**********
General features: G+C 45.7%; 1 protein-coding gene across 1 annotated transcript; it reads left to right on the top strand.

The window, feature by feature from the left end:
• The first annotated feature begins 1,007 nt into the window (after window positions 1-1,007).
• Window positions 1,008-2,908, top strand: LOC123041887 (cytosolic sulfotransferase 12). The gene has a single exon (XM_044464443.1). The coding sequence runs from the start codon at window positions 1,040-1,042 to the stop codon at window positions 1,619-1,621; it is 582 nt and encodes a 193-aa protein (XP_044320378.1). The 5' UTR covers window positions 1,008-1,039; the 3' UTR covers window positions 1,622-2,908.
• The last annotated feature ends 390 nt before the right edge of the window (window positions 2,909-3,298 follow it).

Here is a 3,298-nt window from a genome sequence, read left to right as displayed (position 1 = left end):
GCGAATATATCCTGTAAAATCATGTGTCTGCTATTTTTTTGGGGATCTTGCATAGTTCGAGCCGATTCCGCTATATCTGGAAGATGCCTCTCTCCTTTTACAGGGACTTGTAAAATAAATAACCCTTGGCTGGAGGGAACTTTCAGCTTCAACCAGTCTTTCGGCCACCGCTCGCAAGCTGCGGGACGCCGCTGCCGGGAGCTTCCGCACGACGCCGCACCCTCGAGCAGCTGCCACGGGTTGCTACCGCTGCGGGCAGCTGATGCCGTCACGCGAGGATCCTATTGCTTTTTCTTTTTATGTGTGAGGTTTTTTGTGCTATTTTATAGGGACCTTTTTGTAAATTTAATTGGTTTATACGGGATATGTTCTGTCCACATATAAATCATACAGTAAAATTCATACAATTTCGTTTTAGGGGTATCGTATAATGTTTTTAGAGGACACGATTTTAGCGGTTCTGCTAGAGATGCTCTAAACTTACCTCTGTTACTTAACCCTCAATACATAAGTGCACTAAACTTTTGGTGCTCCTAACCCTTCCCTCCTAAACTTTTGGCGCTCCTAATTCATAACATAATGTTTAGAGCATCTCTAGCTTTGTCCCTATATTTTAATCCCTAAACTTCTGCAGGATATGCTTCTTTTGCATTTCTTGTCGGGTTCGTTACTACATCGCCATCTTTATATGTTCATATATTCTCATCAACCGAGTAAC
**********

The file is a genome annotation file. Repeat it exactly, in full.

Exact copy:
General features: G+C 45.7%; 1 protein-coding gene across 1 annotated transcript; it reads left to right on the top strand.

The window, feature by feature from the left end:
• The first annotated feature begins 1,007 nt into the window (after window positions 1-1,007).
• Window positions 1,008-2,908, top strand: LOC123041887 (cytosolic sulfotransferase 12). The gene has a single exon (XM_044464443.1). The coding sequence runs from the start codon at window positions 1,040-1,042 to the stop codon at window positions 1,619-1,621; it is 582 nt and encodes a 193-aa protein (XP_044320378.1). The 5' UTR covers window positions 1,008-1,039; the 3' UTR covers window positions 1,622-2,908.
• The last annotated feature ends 390 nt before the right edge of the window (window positions 2,909-3,298 follow it).

Here is a 3,298-nt window from a genome sequence, read left to right as displayed (position 1 = left end):
GCGAATATATCCTGTAAAATCATGTGTCTGCTATTTTTTTGGGGATCTTGCATAGTTCGAGCCGATTCCGCTATATCTGGAAGATGCCTCTCTCCTTTTACAGGGACTTGTAAAATAAATAACCCTTGGCTGGAGGGAACTTTCAGCTTCAACCAGTCTTTCGGCCACCGCTCGCAAGCTGCGGGACGCCGCTGCCGGGAGCTTCCGCACGACGCCGCACCCTCGAGCAGCTGCCACGGGTTGCTACCGCTGCGGGCAGCTGATGCCGTCACGCGAGGATCCTATTGCTTTTTCTTTTTATGTGTGAGGTTTTTTGTGCTATTTTATAGGGACCTTTTTGTAAATTTAATTGGTTTATACGGGATATGTTCTGTCCACATATAAATCATACAGTAAAATTCATACAATTTCGTTTTAGGGGTATCGTATAATGTTTTTAGAGGACACGATTTTAGCGGTTCTGCTAGAGATGCTCTAAACTTACCTCTGTTACTTAACCCTCAATACATAAGTGCACTAAACTTTTGGTGCTCCTAACCCTTCCCTCCTAAACTTTTGGCGCTCCTAATTCATAACATAATGTTTAGAGCATCTCTAGCTTTGTCCCTATATTTTAATCCCTAAACTTCTGCAGGATATGCTTCTTTTGCATTTCTTGTCGGGTTCGTTACTACATCGCCATCTTTATATGTTCATATATTCTCATCAACCGAGTAAC